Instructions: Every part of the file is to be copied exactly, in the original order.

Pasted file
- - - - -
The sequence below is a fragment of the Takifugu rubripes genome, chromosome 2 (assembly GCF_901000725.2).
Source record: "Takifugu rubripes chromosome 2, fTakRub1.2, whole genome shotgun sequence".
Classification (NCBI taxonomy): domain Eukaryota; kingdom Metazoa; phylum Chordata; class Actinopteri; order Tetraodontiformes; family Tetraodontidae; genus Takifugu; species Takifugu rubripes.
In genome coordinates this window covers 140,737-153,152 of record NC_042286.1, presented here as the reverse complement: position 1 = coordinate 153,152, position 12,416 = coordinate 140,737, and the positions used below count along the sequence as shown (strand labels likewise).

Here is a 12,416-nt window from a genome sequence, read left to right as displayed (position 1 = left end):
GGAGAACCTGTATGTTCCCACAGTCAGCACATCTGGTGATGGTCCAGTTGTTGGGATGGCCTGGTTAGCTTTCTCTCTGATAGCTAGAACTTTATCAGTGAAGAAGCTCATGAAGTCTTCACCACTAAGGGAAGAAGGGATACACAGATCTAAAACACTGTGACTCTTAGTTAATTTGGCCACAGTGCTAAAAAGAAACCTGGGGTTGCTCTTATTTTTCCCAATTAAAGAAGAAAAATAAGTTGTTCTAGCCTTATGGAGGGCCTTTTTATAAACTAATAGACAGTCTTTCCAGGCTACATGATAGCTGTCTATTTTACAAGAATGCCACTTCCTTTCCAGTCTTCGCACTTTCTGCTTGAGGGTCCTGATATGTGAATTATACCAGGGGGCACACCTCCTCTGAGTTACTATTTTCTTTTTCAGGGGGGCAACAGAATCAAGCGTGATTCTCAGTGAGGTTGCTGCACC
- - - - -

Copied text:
The sequence below is a fragment of the Takifugu rubripes genome, chromosome 2 (assembly GCF_901000725.2).
Source record: "Takifugu rubripes chromosome 2, fTakRub1.2, whole genome shotgun sequence".
Classification (NCBI taxonomy): domain Eukaryota; kingdom Metazoa; phylum Chordata; class Actinopteri; order Tetraodontiformes; family Tetraodontidae; genus Takifugu; species Takifugu rubripes.
In genome coordinates this window covers 140,737-153,152 of record NC_042286.1, presented here as the reverse complement: position 1 = coordinate 153,152, position 12,416 = coordinate 140,737, and the positions used below count along the sequence as shown (strand labels likewise).

Here is a 12,416-nt window from a genome sequence, read left to right as displayed (position 1 = left end):
GGAGAACCTGTATGTTCCCACAGTCAGCACATCTGGTGATGGTCCAGTTGTTGGGATGGCCTGGTTAGCTTTCTCTCTGATAGCTAGAACTTTATCAGTGAAGAAGCTCATGAAGTCTTCACCACTAAGGGAAGAAGGGATACACAGATCTAAAACACTGTGACTCTTAGTTAATTTGGCCACAGTGCTAAAAAGAAACCTGGGGTTGCTCTTATTTTTCCCAATTAAAGAAGAAAAATAAGTTGTTCTAGCCTTATGGAGGGCCTTTTTATAAACTAATAGACAGTCTTTCCAGGCTACATGATAGCTGTCTATTTTACAAGAATGCCACTTCCTTTCCAGTCTTCGCACTTTCTGCTTGAGGGTCCTGATATGTGAATTATACCAGGGGGCACACCTCCTCTGAGTTACTATTTTCTTTTTCAGGGGGGCAACAGAATCAAGCGTGATTCTCAGTGAGGTTGCTGCACC